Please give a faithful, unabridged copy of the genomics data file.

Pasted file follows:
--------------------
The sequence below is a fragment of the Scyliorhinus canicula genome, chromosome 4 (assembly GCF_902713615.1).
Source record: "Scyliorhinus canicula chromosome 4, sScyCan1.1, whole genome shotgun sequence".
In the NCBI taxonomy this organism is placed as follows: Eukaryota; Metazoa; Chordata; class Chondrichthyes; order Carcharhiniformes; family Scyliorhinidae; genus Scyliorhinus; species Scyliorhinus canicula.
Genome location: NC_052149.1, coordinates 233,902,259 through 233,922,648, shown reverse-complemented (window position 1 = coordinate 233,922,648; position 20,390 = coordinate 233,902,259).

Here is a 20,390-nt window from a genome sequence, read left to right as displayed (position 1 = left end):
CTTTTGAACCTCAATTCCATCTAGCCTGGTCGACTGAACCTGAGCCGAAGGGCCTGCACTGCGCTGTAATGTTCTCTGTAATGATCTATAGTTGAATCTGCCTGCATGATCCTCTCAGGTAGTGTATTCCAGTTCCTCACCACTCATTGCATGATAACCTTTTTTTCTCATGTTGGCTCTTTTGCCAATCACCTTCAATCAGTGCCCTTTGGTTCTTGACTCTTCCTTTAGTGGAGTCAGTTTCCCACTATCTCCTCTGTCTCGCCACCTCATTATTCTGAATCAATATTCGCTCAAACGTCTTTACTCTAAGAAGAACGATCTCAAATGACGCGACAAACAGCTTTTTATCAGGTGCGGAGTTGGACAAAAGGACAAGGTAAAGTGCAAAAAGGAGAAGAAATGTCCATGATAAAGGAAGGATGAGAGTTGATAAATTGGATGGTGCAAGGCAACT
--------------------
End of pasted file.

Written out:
The sequence below is a fragment of the Scyliorhinus canicula genome, chromosome 4 (assembly GCF_902713615.1).
Source record: "Scyliorhinus canicula chromosome 4, sScyCan1.1, whole genome shotgun sequence".
In the NCBI taxonomy this organism is placed as follows: Eukaryota; Metazoa; Chordata; class Chondrichthyes; order Carcharhiniformes; family Scyliorhinidae; genus Scyliorhinus; species Scyliorhinus canicula.
Genome location: NC_052149.1, coordinates 233,902,259 through 233,922,648, shown reverse-complemented (window position 1 = coordinate 233,922,648; position 20,390 = coordinate 233,902,259).

Here is a 20,390-nt window from a genome sequence, read left to right as displayed (position 1 = left end):
CTTTTGAACCTCAATTCCATCTAGCCTGGTCGACTGAACCTGAGCCGAAGGGCCTGCACTGCGCTGTAATGTTCTCTGTAATGATCTATAGTTGAATCTGCCTGCATGATCCTCTCAGGTAGTGTATTCCAGTTCCTCACCACTCATTGCATGATAACCTTTTTTTCTCATGTTGGCTCTTTTGCCAATCACCTTCAATCAGTGCCCTTTGGTTCTTGACTCTTCCTTTAGTGGAGTCAGTTTCCCACTATCTCCTCTGTCTCGCCACCTCATTATTCTGAATCAATATTCGCTCAAACGTCTTTACTCTAAGAAGAACGATCTCAAATGACGCGACAAACAGCTTTTTATCAGGTGCGGAGTTGGACAAAAGGACAAGGTAAAGTGCAAAAAGGAGAAGAAATGTCCATGATAAAGGAAGGATGAGAGTTGATAAATTGGATGGTGCAAGGCAACT